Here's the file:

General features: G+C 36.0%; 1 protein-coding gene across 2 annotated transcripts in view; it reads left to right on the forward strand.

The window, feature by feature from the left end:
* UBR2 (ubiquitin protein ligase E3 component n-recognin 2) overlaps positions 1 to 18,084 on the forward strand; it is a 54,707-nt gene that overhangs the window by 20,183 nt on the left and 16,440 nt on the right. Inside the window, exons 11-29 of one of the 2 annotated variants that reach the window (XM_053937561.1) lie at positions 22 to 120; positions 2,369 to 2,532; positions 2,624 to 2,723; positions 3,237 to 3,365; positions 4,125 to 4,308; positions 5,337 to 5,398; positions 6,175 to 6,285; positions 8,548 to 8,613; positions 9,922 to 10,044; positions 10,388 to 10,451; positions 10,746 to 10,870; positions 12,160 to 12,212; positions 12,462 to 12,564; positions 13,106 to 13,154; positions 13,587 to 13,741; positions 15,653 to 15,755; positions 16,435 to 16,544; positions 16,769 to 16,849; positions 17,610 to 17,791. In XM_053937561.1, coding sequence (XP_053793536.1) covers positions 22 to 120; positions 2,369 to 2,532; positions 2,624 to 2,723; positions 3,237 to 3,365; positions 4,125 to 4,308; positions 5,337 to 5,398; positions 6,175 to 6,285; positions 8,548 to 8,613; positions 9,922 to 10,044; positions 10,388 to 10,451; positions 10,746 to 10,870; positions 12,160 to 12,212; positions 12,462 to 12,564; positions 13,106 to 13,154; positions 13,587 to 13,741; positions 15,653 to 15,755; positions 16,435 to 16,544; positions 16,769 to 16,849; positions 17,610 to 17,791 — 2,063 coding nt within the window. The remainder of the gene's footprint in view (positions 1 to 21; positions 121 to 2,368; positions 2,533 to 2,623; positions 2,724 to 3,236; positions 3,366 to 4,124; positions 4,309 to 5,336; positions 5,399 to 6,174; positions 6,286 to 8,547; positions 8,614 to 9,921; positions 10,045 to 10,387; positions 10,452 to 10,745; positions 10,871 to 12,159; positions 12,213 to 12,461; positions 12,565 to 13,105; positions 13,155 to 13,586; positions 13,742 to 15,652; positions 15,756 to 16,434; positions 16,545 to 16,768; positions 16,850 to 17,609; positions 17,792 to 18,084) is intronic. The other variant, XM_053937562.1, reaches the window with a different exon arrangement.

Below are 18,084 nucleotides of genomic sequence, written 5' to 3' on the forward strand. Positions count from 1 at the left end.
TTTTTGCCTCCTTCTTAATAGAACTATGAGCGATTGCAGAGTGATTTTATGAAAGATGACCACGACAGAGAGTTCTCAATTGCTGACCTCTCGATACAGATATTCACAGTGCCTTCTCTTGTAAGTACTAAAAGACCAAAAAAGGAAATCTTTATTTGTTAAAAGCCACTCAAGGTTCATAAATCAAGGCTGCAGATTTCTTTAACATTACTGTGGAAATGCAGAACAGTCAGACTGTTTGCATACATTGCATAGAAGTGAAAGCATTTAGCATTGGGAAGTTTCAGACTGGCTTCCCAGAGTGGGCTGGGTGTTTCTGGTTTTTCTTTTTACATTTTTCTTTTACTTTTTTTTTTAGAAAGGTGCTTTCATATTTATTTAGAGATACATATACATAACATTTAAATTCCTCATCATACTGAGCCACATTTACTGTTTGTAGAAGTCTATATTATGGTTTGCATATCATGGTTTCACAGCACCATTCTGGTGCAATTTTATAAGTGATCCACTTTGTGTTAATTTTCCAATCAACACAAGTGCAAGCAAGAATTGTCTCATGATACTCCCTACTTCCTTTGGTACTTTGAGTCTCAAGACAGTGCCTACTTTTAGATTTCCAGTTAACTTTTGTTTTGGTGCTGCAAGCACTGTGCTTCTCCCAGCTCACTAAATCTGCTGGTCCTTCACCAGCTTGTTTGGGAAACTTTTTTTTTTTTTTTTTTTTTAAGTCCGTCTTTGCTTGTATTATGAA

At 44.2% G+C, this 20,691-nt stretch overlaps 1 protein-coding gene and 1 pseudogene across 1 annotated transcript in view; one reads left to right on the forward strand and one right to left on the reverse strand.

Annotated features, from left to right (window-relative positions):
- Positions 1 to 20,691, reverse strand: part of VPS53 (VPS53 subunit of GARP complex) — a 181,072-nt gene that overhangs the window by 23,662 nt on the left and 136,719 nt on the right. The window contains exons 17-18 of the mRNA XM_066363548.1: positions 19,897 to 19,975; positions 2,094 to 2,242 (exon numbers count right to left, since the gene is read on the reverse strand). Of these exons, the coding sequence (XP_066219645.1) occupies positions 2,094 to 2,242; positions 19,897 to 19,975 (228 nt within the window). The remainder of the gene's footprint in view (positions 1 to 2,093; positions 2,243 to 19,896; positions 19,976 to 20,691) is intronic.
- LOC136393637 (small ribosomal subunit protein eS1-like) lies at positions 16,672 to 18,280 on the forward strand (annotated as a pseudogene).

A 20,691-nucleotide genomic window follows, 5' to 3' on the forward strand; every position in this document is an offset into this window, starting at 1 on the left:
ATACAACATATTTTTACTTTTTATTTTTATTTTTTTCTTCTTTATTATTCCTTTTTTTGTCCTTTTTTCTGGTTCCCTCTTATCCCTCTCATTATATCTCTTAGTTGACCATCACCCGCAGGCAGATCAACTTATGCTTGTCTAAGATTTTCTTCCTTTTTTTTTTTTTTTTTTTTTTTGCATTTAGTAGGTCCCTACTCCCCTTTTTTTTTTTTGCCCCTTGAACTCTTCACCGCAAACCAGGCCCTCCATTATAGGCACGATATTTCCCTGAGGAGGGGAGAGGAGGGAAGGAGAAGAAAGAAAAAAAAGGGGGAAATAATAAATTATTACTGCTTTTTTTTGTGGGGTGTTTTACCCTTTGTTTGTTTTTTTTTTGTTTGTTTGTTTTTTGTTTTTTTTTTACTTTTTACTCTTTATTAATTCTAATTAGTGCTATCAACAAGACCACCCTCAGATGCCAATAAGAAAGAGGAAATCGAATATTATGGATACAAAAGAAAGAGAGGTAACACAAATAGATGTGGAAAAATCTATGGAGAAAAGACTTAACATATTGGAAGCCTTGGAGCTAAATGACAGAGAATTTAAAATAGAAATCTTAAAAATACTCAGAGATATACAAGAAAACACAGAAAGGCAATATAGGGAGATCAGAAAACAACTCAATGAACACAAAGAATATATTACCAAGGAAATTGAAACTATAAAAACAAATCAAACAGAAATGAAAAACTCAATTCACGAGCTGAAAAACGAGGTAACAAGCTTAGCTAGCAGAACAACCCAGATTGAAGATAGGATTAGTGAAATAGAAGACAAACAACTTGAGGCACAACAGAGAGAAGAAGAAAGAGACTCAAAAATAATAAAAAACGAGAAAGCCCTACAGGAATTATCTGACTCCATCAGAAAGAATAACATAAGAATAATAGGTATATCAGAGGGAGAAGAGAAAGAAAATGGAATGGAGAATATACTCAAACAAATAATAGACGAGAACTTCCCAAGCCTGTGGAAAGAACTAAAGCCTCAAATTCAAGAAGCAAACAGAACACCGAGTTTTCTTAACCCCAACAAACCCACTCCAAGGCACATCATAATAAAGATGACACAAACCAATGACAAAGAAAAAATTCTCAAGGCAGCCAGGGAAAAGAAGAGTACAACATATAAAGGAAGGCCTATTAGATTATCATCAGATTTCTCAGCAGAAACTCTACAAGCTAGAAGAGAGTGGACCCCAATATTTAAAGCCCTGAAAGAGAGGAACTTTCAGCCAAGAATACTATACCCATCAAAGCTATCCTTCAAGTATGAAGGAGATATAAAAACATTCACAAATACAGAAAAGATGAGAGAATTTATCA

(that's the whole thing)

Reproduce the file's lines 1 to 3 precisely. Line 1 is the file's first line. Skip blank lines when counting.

General features: G+C 36.0%; 1 protein-coding gene across 2 annotated transcripts in view; it reads left to right on the forward strand.

The window, feature by feature from the left end:
* UBR2 (ubiquitin protein ligase E3 component n-recognin 2) overlaps positions 1 to 18,084 on the forward strand; it is a 54,707-nt gene that overhangs the window by 20,183 nt on the left and 16,440 nt on the right. Inside the window, exons 11-29 of one of the 2 annotated variants that reach the window (XM_053937561.1) lie at positions 22 to 120; positions 2,369 to 2,532; positions 2,624 to 2,723; positions 3,237 to 3,365; positions 4,125 to 4,308; positions 5,337 to 5,398; positions 6,175 to 6,285; positions 8,548 to 8,613; positions 9,922 to 10,044; positions 10,388 to 10,451; positions 10,746 to 10,870; positions 12,160 to 12,212; positions 12,462 to 12,564; positions 13,106 to 13,154; positions 13,587 to 13,741; positions 15,653 to 15,755; positions 16,435 to 16,544; positions 16,769 to 16,849; positions 17,610 to 17,791. In XM_053937561.1, coding sequence (XP_053793536.1) covers positions 22 to 120; positions 2,369 to 2,532; positions 2,624 to 2,723; positions 3,237 to 3,365; positions 4,125 to 4,308; positions 5,337 to 5,398; positions 6,175 to 6,285; positions 8,548 to 8,613; positions 9,922 to 10,044; positions 10,388 to 10,451; positions 10,746 to 10,870; positions 12,160 to 12,212; positions 12,462 to 12,564; positions 13,106 to 13,154; positions 13,587 to 13,741; positions 15,653 to 15,755; positions 16,435 to 16,544; positions 16,769 to 16,849; positions 17,610 to 17,791 — 2,063 coding nt within the window. The remainder of the gene's footprint in view (positions 1 to 21; positions 121 to 2,368; positions 2,533 to 2,623; positions 2,724 to 3,236; positions 3,366 to 4,124; positions 4,309 to 5,336; positions 5,399 to 6,174; positions 6,286 to 8,547; positions 8,614 to 9,921; positions 10,045 to 10,387; positions 10,452 to 10,745; positions 10,871 to 12,159; positions 12,213 to 12,461; positions 12,565 to 13,105; positions 13,155 to 13,586; positions 13,742 to 15,652; positions 15,756 to 16,434; positions 16,545 to 16,768; positions 16,850 to 17,609; positions 17,792 to 18,084) is intronic. The other variant, XM_053937562.1, reaches the window with a different exon arrangement.